Even fully-collateralized fiat stablecoins have depegged. Even some of the weak algo stablecoins have recovered.

Some thoughts. 🧵👇
I have always said that algo stables are subject to destabilizing bank runs. The only mechanism that can defend against this is a strong, active team that performs open market operations.
My thoughts and takeaways today:

1. We need a decentralized stablecoin. Fiat-backed stables are subject to legal seizure and capture. A decentralized economy needs a decentralized stablecoin whose backing store cannot be frozen or confiscated.
2. There isn't room in the market for a dozen, or half a dozen, or even just two algorithmic stablecoins. This is a market where the biggest one wins and all others lose.
3. If there'll be a decentralized stablecoin that succeeds, it'll be the one with the biggest value and the most battle-tested team.

Let that sink in. It's not a game where johnny-come-lately has a chance.
4. Hope you all can see why you should not touch copycat algo stables issued by purely technical teams. If the team's claim to fame is that they were once interns are Google, they are NGMI. The team that has the best open market operations is the only one that can pull it off.
5. For various regulatory reasons, there's no way a US-based team can succeed at an algo stable. Pretty much only a Korean, Singaporean or Swiss team has the right regulatory environment. All others are ticking time bombs.
6. For the algorithmic side of the stablecoin to work, the underlying chain has to offer high capacity and resilience under load. Few chains have the right mempool, fee and API infra to handle high loads.
7. The space is incredibly resilient. We just weathered a substantial bank run. Had this happened in TradFi, there would have been talk of doom and bailouts galore. One thing we know though, the bankers' bonuses would still be paid.
8. I'm not the least bit surprised by UST's resilience. Remember that every single stablecoin has, at times, depegged, including fully-collateralized fiat-backed stablecoins. All of them that have a real team behind them have bounced back.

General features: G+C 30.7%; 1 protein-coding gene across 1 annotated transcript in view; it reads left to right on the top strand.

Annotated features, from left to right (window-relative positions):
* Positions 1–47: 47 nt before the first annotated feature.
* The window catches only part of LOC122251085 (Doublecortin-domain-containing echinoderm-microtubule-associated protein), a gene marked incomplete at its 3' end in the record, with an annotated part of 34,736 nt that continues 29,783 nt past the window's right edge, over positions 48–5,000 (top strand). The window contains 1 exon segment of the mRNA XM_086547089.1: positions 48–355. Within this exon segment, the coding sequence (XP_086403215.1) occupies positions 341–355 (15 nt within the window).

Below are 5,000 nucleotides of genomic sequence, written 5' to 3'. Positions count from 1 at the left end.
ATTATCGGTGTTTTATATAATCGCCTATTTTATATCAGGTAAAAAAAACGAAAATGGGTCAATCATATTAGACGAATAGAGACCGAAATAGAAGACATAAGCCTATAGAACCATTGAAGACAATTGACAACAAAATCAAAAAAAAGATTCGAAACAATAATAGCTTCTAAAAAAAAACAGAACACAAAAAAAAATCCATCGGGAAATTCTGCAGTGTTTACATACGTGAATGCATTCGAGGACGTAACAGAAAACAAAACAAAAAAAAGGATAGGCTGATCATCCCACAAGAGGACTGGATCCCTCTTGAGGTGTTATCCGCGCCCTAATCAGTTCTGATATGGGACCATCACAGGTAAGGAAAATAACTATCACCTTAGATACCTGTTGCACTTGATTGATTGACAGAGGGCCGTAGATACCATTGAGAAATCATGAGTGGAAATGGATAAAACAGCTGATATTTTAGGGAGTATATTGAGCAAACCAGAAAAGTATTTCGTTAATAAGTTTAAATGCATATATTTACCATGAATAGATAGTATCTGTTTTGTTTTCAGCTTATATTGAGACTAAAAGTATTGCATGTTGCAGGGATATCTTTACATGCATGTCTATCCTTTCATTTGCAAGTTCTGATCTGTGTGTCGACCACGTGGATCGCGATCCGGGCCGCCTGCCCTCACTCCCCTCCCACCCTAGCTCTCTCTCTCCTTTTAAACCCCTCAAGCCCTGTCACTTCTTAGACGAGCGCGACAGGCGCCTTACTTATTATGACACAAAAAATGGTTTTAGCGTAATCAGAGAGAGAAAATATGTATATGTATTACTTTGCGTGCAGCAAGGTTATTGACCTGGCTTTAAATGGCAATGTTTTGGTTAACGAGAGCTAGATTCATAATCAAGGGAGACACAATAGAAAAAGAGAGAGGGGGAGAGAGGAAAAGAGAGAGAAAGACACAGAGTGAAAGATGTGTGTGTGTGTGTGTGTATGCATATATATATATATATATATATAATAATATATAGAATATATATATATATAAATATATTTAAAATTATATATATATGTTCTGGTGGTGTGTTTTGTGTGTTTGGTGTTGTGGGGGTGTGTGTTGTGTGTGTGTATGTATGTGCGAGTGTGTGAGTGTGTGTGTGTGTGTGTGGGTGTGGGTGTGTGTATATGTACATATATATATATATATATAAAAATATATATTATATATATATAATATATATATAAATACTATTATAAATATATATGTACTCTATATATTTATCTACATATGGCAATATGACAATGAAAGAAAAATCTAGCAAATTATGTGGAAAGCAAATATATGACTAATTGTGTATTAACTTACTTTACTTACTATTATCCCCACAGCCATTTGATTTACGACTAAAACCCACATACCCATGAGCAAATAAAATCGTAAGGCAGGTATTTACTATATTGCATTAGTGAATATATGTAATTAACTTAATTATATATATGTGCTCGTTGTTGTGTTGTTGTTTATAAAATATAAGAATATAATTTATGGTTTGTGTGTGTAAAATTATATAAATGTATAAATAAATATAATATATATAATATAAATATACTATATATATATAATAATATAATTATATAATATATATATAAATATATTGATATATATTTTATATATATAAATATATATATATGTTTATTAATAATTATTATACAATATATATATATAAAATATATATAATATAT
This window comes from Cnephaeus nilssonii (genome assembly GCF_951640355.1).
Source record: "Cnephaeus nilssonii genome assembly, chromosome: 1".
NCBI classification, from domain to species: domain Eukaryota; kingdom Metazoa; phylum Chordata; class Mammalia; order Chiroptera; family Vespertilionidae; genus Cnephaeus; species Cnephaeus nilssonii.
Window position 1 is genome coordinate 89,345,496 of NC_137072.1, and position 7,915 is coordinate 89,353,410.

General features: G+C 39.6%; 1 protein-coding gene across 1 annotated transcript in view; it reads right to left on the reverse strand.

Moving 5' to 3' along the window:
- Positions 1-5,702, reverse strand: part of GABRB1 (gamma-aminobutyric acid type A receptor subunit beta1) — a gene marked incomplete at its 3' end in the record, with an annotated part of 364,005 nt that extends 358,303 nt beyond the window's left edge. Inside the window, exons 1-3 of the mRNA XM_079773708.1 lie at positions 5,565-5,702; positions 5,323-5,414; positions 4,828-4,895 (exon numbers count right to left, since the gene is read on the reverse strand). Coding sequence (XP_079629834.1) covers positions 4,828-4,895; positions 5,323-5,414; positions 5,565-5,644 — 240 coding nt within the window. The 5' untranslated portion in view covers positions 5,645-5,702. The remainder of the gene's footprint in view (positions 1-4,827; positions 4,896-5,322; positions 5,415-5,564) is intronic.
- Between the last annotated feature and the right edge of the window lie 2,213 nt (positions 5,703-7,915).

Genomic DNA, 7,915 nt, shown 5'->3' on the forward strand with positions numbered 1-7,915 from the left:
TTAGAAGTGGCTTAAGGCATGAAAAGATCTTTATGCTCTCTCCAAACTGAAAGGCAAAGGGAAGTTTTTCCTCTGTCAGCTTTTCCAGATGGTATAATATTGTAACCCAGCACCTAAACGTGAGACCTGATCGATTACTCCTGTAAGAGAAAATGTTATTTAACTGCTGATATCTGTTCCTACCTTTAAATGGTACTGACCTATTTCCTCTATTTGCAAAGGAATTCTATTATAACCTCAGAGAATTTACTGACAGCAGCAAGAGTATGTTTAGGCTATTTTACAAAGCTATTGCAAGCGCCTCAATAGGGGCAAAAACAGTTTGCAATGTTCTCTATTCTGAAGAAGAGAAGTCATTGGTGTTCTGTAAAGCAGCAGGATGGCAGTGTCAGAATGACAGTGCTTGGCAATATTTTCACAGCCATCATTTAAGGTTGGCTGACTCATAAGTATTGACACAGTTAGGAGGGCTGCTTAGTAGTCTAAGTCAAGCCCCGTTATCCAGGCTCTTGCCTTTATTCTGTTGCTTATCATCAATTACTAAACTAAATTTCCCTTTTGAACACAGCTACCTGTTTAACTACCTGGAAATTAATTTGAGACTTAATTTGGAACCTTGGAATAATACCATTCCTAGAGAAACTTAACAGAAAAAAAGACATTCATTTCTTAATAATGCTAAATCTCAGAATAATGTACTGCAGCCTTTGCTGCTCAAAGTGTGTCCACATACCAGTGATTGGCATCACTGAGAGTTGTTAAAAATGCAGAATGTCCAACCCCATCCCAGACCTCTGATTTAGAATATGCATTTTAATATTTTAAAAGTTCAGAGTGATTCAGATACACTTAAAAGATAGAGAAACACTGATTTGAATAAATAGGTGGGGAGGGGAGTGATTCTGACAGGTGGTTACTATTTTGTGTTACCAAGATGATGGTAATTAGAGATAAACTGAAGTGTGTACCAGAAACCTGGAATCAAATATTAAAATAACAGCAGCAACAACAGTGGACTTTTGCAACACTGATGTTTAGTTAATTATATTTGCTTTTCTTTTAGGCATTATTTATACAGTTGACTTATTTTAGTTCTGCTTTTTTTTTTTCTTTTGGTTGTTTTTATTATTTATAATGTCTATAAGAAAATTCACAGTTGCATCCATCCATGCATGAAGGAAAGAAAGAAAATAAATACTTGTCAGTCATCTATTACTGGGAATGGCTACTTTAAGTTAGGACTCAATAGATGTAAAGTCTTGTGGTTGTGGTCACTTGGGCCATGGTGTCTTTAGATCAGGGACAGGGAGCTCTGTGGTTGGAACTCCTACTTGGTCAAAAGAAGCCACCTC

9. The bounce back is a great arbitrage opportunity. The dynamic that gives rise to a bank run executes in reverse on the way back.
10. More complex stablecoin designs seem unlikely to be more stable under a bank run. The simpler the mechanism, the easier it is to understand and implement. I can imagine many more complex designs, I can't imagine that any of them would achieve better stability.
12. Every single sovereign currency has also had difficulty maintaining advertised pegs. There isn't much difference between sovereign fiat currencies and algo stablecoins in terms of the challenges faced when defending a peg.
13. Before anyone says "hey, open market operations by a team doesn't seem decentralized," remember that the value proposition here is to create an asset whose backing store is decentralized and can't be confiscated or frozen. A capable team is absolutely essential for this.
14. We all love drama, and it's possible to trade into the drama to eke out small percentage gains while taking on some risks that are hard to anticipate, like CEXes halting trades or deposits or what not. The real fortunes in crypto lie in more straightforward long trades.
Overall, the UST depegging played out exactly as we saw in past historical cases. I'm even more bearish on all copycats, and bullish on UST once the dust settles down.

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